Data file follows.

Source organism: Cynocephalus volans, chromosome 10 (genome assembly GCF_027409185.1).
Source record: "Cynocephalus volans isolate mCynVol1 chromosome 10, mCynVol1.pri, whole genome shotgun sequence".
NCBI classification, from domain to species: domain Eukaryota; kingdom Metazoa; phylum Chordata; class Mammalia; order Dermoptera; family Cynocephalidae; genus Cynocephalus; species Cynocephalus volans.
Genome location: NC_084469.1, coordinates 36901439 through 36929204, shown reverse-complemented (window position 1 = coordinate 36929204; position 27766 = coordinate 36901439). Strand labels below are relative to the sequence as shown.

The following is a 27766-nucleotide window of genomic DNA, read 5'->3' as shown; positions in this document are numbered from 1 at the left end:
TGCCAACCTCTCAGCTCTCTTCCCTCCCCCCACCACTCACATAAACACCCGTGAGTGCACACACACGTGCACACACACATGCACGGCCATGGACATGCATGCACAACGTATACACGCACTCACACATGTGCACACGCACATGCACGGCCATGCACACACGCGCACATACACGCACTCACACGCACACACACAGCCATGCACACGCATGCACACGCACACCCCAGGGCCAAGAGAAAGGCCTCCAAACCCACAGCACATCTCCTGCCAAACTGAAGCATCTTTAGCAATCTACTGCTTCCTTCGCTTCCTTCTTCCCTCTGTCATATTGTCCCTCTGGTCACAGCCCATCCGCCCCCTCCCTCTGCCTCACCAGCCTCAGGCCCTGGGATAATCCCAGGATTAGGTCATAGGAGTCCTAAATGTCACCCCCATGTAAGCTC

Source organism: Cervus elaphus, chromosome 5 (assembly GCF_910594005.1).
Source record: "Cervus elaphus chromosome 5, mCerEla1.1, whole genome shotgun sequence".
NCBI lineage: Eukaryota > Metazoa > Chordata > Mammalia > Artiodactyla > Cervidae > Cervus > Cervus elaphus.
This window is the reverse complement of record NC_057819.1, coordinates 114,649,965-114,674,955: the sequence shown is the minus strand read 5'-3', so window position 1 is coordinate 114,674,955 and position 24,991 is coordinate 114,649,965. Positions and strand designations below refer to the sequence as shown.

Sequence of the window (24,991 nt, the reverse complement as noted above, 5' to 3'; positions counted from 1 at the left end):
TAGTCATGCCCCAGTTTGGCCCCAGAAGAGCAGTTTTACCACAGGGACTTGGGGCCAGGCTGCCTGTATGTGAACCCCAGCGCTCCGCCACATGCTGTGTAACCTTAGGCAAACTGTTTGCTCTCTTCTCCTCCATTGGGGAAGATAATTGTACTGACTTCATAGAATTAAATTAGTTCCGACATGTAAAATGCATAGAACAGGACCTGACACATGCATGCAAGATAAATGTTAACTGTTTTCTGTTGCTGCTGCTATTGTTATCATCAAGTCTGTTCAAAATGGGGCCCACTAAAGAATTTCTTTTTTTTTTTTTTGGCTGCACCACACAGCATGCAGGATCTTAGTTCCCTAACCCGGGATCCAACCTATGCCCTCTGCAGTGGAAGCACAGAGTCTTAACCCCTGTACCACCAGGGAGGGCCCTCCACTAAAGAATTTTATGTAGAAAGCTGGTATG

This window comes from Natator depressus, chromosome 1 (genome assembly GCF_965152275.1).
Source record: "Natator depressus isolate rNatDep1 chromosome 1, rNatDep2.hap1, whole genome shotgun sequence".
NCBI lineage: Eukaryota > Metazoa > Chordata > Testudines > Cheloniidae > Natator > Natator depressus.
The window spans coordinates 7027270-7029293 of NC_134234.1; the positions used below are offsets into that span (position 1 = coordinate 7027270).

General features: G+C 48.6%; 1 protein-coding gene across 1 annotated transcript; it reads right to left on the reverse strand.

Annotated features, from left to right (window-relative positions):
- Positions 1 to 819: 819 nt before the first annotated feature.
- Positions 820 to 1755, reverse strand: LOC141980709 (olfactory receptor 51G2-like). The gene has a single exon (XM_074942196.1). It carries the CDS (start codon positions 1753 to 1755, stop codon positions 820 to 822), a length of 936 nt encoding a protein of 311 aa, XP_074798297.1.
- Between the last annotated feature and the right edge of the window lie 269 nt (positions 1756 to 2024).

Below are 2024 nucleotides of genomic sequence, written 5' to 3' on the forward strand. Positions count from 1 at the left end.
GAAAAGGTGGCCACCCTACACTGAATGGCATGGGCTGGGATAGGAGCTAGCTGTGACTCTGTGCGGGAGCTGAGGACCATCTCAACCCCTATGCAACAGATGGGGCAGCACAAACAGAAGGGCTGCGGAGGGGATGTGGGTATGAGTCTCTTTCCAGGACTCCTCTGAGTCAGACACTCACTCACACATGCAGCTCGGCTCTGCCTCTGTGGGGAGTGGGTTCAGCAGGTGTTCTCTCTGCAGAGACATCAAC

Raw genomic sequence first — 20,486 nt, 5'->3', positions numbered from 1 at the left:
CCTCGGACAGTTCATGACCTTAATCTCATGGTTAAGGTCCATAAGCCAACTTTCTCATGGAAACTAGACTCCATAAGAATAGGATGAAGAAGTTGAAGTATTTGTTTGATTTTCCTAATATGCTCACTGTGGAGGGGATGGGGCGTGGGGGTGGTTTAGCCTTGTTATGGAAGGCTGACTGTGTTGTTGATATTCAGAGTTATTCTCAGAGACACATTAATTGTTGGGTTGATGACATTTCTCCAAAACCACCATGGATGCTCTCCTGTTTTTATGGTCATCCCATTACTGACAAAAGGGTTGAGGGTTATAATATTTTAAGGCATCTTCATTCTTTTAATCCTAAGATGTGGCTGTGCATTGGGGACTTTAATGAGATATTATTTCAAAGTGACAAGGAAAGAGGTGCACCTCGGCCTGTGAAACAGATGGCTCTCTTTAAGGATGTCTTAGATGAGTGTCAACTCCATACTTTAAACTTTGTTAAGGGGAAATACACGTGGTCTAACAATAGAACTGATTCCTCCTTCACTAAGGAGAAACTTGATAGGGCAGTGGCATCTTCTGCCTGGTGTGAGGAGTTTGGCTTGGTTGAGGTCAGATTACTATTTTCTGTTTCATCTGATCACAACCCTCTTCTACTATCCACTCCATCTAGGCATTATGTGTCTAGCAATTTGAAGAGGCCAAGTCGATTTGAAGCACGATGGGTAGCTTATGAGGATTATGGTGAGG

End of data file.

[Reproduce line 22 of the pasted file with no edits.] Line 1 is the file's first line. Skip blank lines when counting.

Below are 2024 nucleotides of genomic sequence, written 5' to 3' on the forward strand. Positions count from 1 at the left end.